Sunday, December 07, 2014

"Sacred Gifts, Profane Pleasures"

Pre-Columbian drinking vessel with
a monkey smoking a cigarette
and holding a cacao pod. Interesting
fact: the word cigar comes from
the Mayan language.
(Boston Fine Arts)
1600s: Netherlands agents became major tobacco shippers
for Europe. Dutch painter David Tenniers the Younger
 reflected this in many paintings, including this:
"Monkeys Smoking and Drinking"
The book Sacred Gifts, Profane Pleasures: A History of Tobacco and Chocolate in the Atlantic World by Marcy Norton contains a remarkable joint history of two luxury substances that were tightly linked during their early history in pre-Columbian America, but are now quite separate.

The author cites an Aztec poem that describes this combination of pleasures:
"The flowering chocolate drink is foaming
The flower of tobacco is passed around,
If my heart would taste them
My life would become inebriated"
She explains: "The sensory delights -- epitomized by chocolate -- bind the gods and earthlings. In experiencing the hedonistic pleasures of the gods, the inebriation of the senses, the celebrants experience divinity." ("Song of Tlaltecatzin," cited in Sacred Gifts, p. 32-33)

Norton's choices of art works from both the New World and the Old World especially fascinated me. I can't do justice here to this complex social and commodity history, but I have chosen a few of the images from the book to include in this post.

In the world of the Aztecs, Mixtecs, Maya, and other peoples of Mexico, both cacao and tobacco were held sacred, and frequently used together in sacred rites. Drinking chocolate beverages or smoking tobacco was a privilege often limited to priests or high nobility. Tobacco spread very slowly in Spain and then Europe, at first being imported in small quantities for personal use, and eventually becoming commoditized and ultimately a major source of revenue to support the absolute kings of Spain.

Codex Vindobonensis Mexicanus I: Mixtec cosmology and geneaology (National Library, Vienna).
The two central figures just left of the red line are sharing a pot of chocolate to celebrate their marriage.

Antonio de Pereda: Still life with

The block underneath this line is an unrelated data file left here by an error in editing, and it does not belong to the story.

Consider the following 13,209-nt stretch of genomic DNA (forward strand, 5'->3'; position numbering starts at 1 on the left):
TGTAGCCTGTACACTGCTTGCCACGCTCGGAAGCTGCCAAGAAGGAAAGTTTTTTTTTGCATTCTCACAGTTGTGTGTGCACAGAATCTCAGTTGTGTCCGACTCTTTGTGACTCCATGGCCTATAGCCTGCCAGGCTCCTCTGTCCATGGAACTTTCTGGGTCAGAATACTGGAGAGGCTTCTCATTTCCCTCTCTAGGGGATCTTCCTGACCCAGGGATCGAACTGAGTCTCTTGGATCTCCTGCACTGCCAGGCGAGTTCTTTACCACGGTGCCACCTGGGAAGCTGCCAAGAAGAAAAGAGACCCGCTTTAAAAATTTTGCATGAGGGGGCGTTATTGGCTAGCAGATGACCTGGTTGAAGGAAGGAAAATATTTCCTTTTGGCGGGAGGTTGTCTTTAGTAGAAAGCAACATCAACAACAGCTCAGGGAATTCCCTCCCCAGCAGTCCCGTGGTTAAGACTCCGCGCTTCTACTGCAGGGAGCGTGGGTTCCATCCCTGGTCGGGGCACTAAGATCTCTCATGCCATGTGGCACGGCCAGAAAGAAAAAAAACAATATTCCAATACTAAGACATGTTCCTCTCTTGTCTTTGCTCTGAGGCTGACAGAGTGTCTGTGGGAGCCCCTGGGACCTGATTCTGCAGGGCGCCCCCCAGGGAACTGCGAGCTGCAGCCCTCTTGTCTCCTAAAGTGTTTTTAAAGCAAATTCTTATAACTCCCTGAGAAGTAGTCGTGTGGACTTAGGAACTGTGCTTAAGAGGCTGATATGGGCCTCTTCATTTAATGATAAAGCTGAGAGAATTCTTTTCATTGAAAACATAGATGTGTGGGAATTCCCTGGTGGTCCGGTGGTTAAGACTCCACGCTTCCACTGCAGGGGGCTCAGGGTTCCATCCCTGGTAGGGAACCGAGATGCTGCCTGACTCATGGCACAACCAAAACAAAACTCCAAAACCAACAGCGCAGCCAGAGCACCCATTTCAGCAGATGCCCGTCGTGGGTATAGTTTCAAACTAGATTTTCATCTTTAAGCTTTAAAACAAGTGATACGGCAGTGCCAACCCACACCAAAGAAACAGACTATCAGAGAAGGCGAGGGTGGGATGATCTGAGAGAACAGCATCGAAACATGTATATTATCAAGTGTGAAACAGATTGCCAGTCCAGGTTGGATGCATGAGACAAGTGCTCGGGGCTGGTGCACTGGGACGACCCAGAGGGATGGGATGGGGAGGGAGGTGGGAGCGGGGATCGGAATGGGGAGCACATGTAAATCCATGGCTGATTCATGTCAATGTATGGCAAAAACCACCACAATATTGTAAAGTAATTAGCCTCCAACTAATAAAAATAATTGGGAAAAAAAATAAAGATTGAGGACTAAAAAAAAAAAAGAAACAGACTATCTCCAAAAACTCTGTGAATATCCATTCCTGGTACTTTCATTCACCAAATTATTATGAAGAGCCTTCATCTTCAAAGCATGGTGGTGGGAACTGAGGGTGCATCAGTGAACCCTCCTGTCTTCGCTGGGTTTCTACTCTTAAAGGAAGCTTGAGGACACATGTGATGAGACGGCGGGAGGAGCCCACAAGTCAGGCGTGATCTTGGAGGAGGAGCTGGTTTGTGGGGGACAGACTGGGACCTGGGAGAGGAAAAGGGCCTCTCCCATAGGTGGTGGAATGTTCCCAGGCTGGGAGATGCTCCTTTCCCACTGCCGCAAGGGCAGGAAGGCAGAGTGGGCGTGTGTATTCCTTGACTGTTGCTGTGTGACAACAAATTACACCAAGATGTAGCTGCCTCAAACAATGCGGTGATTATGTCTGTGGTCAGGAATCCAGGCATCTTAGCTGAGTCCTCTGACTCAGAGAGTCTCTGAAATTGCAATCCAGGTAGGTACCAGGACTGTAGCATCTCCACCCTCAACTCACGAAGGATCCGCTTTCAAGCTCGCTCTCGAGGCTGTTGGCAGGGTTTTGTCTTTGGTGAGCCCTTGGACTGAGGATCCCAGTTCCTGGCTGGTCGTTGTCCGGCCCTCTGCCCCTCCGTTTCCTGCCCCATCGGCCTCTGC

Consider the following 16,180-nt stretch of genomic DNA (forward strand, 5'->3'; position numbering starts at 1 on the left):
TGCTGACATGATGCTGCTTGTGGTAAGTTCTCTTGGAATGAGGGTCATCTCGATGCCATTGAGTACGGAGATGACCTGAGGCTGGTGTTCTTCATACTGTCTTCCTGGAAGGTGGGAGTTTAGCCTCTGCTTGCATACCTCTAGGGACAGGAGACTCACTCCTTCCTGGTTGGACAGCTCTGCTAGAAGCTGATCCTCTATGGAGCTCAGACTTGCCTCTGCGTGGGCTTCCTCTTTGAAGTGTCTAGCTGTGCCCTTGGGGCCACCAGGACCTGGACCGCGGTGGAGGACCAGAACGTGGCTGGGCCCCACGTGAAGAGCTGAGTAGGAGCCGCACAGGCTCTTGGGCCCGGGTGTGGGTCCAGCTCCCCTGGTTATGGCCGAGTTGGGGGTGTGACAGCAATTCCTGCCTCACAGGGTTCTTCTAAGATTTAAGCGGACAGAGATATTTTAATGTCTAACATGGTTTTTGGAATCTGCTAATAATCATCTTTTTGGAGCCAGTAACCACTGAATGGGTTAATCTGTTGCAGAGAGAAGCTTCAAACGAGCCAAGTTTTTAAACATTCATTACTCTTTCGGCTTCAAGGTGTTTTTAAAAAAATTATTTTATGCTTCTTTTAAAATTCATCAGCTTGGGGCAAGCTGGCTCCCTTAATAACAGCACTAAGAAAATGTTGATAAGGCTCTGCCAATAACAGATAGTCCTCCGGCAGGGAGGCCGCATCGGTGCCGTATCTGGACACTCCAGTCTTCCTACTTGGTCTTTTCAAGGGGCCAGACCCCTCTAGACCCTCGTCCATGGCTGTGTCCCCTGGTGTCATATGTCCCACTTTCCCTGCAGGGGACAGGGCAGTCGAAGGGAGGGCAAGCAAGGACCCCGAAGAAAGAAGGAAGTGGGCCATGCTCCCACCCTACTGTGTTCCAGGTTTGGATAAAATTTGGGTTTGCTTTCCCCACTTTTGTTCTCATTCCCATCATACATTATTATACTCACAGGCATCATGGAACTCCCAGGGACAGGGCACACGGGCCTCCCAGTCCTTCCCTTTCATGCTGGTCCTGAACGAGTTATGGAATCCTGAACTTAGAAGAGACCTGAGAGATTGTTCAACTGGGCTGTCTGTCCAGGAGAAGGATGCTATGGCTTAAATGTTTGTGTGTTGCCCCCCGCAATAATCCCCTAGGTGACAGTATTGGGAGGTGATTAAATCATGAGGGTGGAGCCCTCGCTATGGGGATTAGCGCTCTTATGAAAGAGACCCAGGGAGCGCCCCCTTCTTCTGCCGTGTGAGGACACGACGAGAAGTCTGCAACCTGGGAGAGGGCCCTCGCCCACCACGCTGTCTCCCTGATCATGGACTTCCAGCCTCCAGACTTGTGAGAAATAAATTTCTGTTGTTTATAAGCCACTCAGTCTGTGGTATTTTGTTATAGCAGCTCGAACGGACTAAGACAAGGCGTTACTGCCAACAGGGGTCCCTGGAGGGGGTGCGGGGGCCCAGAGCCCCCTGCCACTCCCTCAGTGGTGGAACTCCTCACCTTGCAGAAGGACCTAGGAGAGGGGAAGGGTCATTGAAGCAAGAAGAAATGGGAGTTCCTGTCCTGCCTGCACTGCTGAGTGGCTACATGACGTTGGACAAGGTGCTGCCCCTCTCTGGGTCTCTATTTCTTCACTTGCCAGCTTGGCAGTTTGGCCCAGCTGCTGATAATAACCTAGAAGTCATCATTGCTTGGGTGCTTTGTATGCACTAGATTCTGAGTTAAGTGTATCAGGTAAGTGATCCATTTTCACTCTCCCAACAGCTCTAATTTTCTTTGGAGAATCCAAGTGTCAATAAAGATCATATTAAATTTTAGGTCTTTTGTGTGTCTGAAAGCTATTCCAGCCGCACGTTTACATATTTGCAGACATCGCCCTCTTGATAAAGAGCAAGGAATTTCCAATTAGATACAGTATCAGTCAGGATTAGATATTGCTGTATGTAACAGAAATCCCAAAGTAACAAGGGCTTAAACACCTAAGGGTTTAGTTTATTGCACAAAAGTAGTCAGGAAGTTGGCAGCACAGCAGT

an Ebony Chest, 1652 (source)
The close imitation of Aztec and Mayan chocolate-drinking recipes and rituals in patterns of secular consumption in Spain and throughout Europe is one of the most surprising points made in Sacred Gifts, Profane Pleasures. As the native Americans did, so the Europeans began by making cacao into a rich beverage, using implements imported with the chocolate. They substituted sugar for honey to sweeten the drink, and used familiar spices like cinnamon instead of flowers as flavoring, though they did eventually use the American flavoring vanilla. Chocolate drinking became incredibly popular, first with colonial Spaniards in the New World.
Detail: Pereda depicted a chocolate pot, a "mollina" (wooden frother), and appropriate drinking vessels.
All are based on native Americans' chocolate-making utensils.
"It testifies to the enduring Mesoamerican sensory aeshetic." (Sacred Gifts p. 170)

Adriaen Brouwer: The Smokers, ca. 1636
Metropolitan Museum of Art
"The Flemish painter depicted a raucous group who bond around the impertinent puffs of smoke they blow at the viewer. The smoking clouds overhead unite them as if under an enchanted umbrella. The artist put himself in this portrait: he is blowing smoke rings." (Sacred Gifts, p. 186)

Both chocolate and tobacco were distrusted as reflecting savage and non-Christian elements. Sacred Gifts documents many struggles among Europeans, especially within the Catholic church, over the appropriate use of these products. And points out that drinking chocolate was a gateway to the later popularity of coffee and tea. A great book!


Johanna GGG said...

What a fascinating approach to chocolate and tobacco - gives me a whole new perspective and yet it also makes so much sense - sounds like a great book

Janet Rudolph said...

Love this post! Well, I love anything chocolate..maybe not tobacco..but the historical context. Thx

Vagabonde said...

I can understand that chocolate was sacred – what a wonderful treat it is. This book must be quite a treat to read, too. In France at this time stores, like super markets, are full of huge boxes of chocolate of every kind, and people buy them, mostly to give as gifts for New Year. I miss that here.